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came to the town is in no way better typified than by the fact that literary work so inconsiderable as Halleck's has been deemed worthy of a bronze statue, still sitting cross-legged in the Grand Alley of Central Park.

Compared with such work as this, there is no wonder that poems like “ Thanatopsis ” and “ The Waterfowl” seemed to the early editors of the “ North American Review” too good to be native; and, as we have seen, Bryant's life and activity were so prolonged that it is hard to remember how nearly his poetical work was accomplished at the beginning of his career. It was not all produced at once, of course; but, as is often the case with precocious excellence, — with men, for example,

like his contemporaries, Landor and Whittier, - even though he rarely fell below his own first level, he hardly ever surpassed it. This is clearly seen if we compare the familiar concluding lines of “ Thanatopsis," written before he was twenty-seven, with a passage of about equal length from

Among the Trees,” published after he was seventy. The former lines run thus :

“So live, that when thy summons comes to join
The innumerable caravan, which moves
To that mysterious realm, where each shall take
His chamber in the silent halls of death,
Thou go not, like the quarry-slave at night,
Scourged to his dungeon, but, sustained and soothed
By an unfaltering trust, approach thy grave,
Like one who wraps the drapery of his couch
About him, and lies down to pleasant dreams."

The latter lines are these :

“Ye have no history. I ask in vain

Who planted on the slope this lofty group
Of ancient pear-trees that with spring-time burst
Into such breadth of bloom. One bears a scar
Where the quick lightning scorched its trunk, yet still
It feels the breath of Spring, and every May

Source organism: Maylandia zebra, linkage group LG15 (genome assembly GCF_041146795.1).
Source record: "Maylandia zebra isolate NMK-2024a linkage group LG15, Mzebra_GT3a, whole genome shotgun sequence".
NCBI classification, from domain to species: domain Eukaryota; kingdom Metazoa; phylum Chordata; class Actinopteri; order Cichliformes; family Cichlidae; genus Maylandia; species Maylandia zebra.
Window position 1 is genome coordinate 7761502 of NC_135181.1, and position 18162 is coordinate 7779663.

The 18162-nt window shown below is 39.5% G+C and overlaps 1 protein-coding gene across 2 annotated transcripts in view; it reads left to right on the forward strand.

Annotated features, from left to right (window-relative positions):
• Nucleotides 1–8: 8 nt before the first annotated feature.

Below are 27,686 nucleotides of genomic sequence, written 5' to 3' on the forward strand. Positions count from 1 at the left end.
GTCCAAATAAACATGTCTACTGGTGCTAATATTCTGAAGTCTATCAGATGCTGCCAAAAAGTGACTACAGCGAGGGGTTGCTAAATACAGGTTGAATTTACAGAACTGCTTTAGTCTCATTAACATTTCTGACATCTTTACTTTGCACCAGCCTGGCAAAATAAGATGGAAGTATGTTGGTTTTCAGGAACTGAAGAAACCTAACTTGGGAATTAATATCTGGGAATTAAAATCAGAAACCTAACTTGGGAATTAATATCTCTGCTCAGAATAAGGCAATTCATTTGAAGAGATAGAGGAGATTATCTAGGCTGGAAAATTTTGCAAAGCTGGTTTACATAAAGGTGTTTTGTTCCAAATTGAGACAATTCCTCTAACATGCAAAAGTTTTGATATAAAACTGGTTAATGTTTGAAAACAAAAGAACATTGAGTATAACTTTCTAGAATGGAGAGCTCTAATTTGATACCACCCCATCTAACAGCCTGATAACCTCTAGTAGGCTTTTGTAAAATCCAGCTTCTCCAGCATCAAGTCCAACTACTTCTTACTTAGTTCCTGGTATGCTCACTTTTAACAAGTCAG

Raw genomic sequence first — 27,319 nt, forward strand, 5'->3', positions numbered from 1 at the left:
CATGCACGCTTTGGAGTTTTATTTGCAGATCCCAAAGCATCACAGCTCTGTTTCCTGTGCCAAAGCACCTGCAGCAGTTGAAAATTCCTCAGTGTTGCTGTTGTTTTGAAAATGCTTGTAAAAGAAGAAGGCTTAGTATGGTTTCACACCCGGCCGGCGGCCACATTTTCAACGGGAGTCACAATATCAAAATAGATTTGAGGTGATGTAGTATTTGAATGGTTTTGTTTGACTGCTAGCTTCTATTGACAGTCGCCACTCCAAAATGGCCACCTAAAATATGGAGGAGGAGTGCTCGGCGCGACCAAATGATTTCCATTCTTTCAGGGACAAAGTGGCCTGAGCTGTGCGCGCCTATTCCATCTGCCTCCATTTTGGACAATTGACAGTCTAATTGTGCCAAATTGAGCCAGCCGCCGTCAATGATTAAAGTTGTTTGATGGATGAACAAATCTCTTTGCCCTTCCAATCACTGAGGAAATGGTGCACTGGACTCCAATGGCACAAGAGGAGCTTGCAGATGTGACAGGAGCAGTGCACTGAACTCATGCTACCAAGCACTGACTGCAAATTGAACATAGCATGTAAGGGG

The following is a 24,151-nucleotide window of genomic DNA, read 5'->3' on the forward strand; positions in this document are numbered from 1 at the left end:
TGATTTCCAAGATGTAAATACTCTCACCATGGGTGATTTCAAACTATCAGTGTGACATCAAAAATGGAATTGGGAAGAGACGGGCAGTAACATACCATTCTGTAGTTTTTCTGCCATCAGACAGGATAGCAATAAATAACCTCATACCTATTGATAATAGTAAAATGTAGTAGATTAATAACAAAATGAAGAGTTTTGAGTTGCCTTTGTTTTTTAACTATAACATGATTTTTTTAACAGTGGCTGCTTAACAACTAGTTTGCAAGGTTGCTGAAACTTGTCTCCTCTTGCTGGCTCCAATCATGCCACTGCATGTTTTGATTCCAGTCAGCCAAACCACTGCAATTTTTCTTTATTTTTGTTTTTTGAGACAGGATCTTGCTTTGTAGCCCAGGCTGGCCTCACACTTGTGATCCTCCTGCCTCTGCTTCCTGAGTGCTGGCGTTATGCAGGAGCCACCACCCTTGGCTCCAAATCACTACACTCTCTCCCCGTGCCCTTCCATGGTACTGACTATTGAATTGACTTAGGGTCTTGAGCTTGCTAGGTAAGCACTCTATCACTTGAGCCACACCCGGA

Is white with blossoms. Who it was that laid
Their infant roots in earth, and tenderly

Cherished the delicate sprays, I ask in vain,
Yet bless the unknown hand to which I owe
The annual festival of bees, these songs
Of birds within their leafy screen, these shouts
Of joy from children gathering up the fruit

Shaken in August from the willing boughs.” The former of these passages is the work of an inexperienced country boy; the latter, by the same hand, is the work of an old man who had made a fortune as the most successful journalist in New York; but, so far as internal evidence goes, the latter might almost have been written first. Beyond doubt, as an American poet Bryant really belongs to the generation contemporary with Sir Walter Scott.

In the year of Scott's death, indeed, the same 1832 which saw in England the passage of the Reform Bill and in America the Nullification Act of South Carolina and President Jackson's Bank Veto, Bryant had already been for four years at the head of the “ Evening Post," and the first considerable edition of his poems appeared both in England and in America. Nothing which he wrote later, except perhaps his translations, - some admirable versions of Spanish lyrics, which are said to have attracted many young eyes to fascinating romantic vistas, and far later his well-known rendering of Homer will much alter the impression produced by this early volume. The lifelong evenness of his work seems to justify reference at this point to what he wrote about poetry many years later. In 1871 he became editor of a “Library of Poetry and Song,” – one of those innumerable anthologies

” which are from time to time inflicted on the public, either for sale by country book agents or for unacceptable Christmas presents. To this “ library ” Bryant contributed an introduction in which he stated at considerable length what he conceived to be the most important qualities of lasting poetry. The trait which on the whole he most valued appears to be luminosity : “ The best poetry," he says, — “ that which

, takes the strongest hold on the general mind, not in one age

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only but in all ages, - is that which is always simple and

always luminous."

Simple and luminous Bryant was from beginning to end. For this simple luminosity he paid the price of that deliberate coolness which Lowell so pitilessly satirised in the « Fable for Critics,” of 1848:

“There is Bryant, as quiet, as cool, and as dignified,
As a smooth, silent iceberg, that never is ignified,
Save when by reflection 't is kindled o' nights
With a semblance of flame by the chill Northern Lights.
He may rank (Griswold says so) first bard of your nation
(There's no doubt he stands in supreme iceolation),
Your topmost Parnassus he may set his heel on,
But no warm applauses come, peal following peal on,
He's too smooth and too polished to hang any zeal on;
Unqualified merits, I 'll grant, if you choose, he has 'em,
But he lacks the one merit of kindling enthusiasm ;
If he stir you at all, it is just, on my soul,
Like being stirred up with the very North Pole."